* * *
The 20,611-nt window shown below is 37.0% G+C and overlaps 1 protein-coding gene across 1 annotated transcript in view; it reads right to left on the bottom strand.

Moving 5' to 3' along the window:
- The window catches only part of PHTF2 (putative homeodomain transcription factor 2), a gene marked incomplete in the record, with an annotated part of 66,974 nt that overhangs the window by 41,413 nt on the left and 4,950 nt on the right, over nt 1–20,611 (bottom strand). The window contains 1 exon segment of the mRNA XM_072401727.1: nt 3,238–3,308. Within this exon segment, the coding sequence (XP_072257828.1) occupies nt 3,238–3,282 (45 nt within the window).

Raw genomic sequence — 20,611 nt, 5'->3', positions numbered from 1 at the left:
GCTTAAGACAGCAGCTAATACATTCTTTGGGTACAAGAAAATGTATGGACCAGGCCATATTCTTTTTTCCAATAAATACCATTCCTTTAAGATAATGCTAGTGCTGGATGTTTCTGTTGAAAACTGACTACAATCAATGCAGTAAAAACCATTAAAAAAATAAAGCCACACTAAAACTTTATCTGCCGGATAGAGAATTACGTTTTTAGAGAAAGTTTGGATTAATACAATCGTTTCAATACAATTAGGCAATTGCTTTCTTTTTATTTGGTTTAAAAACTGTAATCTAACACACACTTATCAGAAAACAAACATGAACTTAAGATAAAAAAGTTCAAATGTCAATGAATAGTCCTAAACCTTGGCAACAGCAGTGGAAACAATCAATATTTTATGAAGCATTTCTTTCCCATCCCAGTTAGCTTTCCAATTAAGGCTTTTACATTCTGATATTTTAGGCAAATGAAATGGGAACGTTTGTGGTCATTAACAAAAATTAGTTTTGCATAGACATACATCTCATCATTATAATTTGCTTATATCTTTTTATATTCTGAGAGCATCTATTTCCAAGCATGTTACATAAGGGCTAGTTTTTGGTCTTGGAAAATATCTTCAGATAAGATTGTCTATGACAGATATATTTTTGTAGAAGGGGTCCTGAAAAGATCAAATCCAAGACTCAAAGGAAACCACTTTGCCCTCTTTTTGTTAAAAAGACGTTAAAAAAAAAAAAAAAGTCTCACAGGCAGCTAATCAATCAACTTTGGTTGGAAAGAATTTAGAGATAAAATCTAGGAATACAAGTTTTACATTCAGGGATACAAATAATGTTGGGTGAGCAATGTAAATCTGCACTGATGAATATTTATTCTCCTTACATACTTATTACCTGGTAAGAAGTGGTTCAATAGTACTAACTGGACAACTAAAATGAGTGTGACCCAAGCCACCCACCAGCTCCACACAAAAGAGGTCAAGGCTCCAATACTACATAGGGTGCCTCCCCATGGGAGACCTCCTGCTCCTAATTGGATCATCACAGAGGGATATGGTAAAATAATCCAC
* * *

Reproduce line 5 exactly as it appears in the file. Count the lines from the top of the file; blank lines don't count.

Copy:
GCTTAAGACAGCAGCTAATACATTCTTTGGGTACAAGAAAATGTATGGACCAGGCCATATTCTTTTTTCCAATAAATACCATTCCTTTAAGATAATGCTAGTGCTGGATGTTTCTGTTGAAAACTGACTACAATCAATGCAGTAAAAACCATTAAAAAAATAAAGCCACACTAAAACTTTATCTGCCGGATAGAGAATTACGTTTTTAGAGAAAGTTTGGATTAATACAATCGTTTCAATACAATTAGGCAATTGCTTTCTTTTTATTTGGTTTAAAAACTGTAATCTAACACACACTTATCAGAAAACAAACATGAACTTAAGATAAAAAAGTTCAAATGTCAATGAATAGTCCTAAACCTTGGCAACAGCAGTGGAAACAATCAATATTTTATGAAGCATTTCTTTCCCATCCCAGTTAGCTTTCCAATTAAGGCTTTTACATTCTGATATTTTAGGCAAATGAAATGGGAACGTTTGTGGTCATTAACAAAAATTAGTTTTGCATAGACATACATCTCATCATTATAATTTGCTTATATCTTTTTATATTCTGAGAGCATCTATTTCCAAGCATGTTACATAAGGGCTAGTTTTTGGTCTTGGAAAATATCTTCAGATAAGATTGTCTATGACAGATATATTTTTGTAGAAGGGGTCCTGAAAAGATCAAATCCAAGACTCAAAGGAAACCACTTTGCCCTCTTTTTGTTAAAAAGACGTTAAAAAAAAAAAAAAAGTCTCACAGGCAGCTAATCAATCAACTTTGGTTGGAAAGAATTTAGAGATAAAATCTAGGAATACAAGTTTTACATTCAGGGATACAAATAATGTTGGGTGAGCAATGTAAATCTGCACTGATGAATATTTATTCTCCTTACATACTTATTACCTGGTAAGAAGTGGTTCAATAGTACTAACTGGACAACTAAAATGAGTGTGACCCAAGCCACCCACCAGCTCCACACAAAAGAGGTCAAGGCTCCAATACTACATAGGGTGCCTCCCCATGGGAGACCTCCTGCTCCTAATTGGATCATCACAGAGGGATATGGTAAAATAATCCAC